The complementary approach of training for professionals in ICT industry has also been tackled by the DfA@eInclusion project. [31] A comprehensive curriculum for such trainings has been recommended and is currently subject to a CEN workshop negotiation. The CEN workshop "Curriculum for training professionals in Universal Design (UD-Prof)" [32] has been implemented in May 2009. Following the general rules for CEN workshops, it offers all interested stakeholders an opportunity to discuss and improve this DfA curriculum for ICT professionals.

Examples of good practice

European Design for all eAccessibility Network

The European Design for All e-Accessibility Network - EDeAN [37] is a network of 160 organisations in European Union member states. The goal of the network is to support all citizens' access to the Information Society. EDeAN provides:

The network is coordinated by the EDeAN Secretariat, which rotates annually and the corresponding National Contact Centres which are the contact points for EDeAN in each EU member state.

Design for All Europe

EIDD - Design for All Europe is a 100% self-financed European organisation that covers the entire area of theory and practice of Design for All, from the built environment and tangible products to communication, service and system design. Originally set up in 1993 as the European Institute for Design and Disability (EIDD),to enhance the quality of life through Design for All, it changed its name in 2006 to bring it into line with its core business. EIDD - Design for All Europe disseminates the application of Design for All to business and administration communities previously unaware of its benefits and currently (2009) has active member organisations in 22 European countries. The aim of EIDD is to encourage active interaction and communication between professionals interested in the theory and practice of Design for All and to build bridges between, on the one hand, these and other members of the design community and, on the other hand, all those other communities where Design for All can make a real difference to the quality of life for everyone.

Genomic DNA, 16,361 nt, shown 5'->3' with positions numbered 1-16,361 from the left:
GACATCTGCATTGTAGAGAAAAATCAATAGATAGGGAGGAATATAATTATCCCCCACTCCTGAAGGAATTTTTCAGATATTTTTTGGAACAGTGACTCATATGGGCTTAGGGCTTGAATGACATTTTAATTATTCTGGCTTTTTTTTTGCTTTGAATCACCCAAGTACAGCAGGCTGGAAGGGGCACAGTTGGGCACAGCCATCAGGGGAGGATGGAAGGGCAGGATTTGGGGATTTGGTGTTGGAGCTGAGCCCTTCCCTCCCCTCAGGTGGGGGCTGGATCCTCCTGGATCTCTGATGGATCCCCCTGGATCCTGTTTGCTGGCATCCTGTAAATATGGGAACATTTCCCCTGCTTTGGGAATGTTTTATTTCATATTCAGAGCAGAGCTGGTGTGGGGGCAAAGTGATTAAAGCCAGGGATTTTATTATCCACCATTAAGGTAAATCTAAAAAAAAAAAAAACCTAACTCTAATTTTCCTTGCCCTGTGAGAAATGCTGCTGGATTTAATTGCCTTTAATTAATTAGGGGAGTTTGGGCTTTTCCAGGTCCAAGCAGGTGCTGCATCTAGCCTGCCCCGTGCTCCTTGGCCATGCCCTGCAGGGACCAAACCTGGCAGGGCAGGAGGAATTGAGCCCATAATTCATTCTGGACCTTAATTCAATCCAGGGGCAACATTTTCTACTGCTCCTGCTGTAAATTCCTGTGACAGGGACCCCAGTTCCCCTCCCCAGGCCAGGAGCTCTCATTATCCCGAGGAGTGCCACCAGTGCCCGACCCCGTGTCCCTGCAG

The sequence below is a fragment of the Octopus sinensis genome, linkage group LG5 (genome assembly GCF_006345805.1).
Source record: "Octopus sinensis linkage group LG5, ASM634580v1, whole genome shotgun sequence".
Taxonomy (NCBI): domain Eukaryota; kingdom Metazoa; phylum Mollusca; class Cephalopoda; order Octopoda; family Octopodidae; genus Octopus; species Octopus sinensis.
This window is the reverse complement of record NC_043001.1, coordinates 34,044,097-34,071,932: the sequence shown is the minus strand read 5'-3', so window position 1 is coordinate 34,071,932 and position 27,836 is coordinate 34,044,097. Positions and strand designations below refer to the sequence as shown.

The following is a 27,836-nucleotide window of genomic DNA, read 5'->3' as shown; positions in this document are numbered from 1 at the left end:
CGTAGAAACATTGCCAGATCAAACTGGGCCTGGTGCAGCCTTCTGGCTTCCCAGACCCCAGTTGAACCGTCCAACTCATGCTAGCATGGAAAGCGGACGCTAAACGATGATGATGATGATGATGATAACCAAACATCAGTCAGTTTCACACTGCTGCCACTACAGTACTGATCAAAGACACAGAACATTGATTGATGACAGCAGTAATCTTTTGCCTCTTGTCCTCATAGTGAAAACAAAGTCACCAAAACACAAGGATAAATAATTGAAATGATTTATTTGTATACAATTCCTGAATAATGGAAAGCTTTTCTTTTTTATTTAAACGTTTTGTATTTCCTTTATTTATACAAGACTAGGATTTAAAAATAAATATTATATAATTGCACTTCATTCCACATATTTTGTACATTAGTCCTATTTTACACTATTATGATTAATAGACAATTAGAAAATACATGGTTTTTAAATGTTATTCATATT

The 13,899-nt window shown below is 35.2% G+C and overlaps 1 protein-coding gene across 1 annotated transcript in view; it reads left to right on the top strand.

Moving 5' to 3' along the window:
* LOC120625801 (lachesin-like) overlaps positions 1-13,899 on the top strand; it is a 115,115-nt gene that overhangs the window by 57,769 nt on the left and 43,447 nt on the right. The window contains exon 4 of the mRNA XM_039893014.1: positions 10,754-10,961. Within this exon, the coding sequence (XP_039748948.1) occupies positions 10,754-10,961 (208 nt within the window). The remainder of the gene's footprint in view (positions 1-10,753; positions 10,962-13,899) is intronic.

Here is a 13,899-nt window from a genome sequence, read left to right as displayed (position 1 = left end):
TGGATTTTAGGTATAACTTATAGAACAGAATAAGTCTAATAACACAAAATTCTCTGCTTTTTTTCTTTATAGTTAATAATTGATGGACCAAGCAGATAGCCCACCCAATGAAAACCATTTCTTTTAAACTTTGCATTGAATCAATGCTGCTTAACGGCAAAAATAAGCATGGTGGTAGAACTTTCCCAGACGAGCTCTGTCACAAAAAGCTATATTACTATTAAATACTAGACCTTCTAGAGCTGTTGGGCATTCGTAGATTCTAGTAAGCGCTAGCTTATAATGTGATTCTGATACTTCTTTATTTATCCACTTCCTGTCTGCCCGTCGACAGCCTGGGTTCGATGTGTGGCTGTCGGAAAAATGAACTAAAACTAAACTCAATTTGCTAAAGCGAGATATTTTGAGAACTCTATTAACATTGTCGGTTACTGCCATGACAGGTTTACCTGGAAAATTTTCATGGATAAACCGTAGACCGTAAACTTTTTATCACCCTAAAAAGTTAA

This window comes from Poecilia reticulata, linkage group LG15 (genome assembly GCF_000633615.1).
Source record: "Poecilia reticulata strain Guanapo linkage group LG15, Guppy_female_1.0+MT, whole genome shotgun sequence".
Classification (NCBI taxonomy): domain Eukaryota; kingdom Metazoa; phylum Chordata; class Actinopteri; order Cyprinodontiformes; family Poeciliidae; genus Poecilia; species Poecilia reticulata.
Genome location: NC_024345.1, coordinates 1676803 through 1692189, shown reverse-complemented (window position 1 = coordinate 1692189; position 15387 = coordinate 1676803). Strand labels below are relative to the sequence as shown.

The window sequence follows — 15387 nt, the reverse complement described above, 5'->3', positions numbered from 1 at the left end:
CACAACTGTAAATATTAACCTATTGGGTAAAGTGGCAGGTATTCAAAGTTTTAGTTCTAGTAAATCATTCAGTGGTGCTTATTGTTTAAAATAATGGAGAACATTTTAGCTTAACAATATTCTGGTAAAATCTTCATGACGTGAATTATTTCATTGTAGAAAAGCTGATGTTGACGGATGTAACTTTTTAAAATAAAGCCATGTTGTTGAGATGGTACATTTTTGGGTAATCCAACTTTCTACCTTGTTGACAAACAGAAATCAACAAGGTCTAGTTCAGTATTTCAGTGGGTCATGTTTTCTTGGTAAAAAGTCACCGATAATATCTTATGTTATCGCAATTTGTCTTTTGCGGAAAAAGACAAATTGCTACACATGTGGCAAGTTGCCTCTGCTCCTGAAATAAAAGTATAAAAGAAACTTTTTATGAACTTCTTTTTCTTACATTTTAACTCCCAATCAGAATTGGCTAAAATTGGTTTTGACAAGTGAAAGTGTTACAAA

Examples of EU-funded research projects addressing ICT and inclusion

This is a support project to EDeAN. The project aims to develop an exemplary training course for Design for all targeted to the Industry, course structures and curricula for studying Design for All in undergraduate and postgraduate levels as well as an online knowledge base on Design for All.

The project aims to develop an adaptable web browser interface for people with reduced cognitive skills, which can be used at home and at work.

The project seeks to develop a universal remote console that will allow networked access to everyday appliances in the home.

This project is developing scalable and adaptive ‘add-ons’ which will allow assistive technologies to be integrated into intelligent ICTs for the home.

This project is looking at the next generation of assistive devices which will help hearing-impaired people to participate fully in the Information Society.

CogKnow aims to develop and prototype a cognitive prosthetic device to help those struggling with dementia to perform their daily activities.

The project seeks to mainstream the accessibility of consumer goods and services. The aim is to develop technology platforms that allow elderly and disabled people to continue living in their own homes and stay in their communities.

The project aims to train end-users in standardisation related issues and to enable them to participate in standardisation activities in the area of ICT.

The project aims at creating modeling and simulation supporting tools to optimize user interaction design and accessibility and usability validation process when developing Ambient Assisted Living solutions.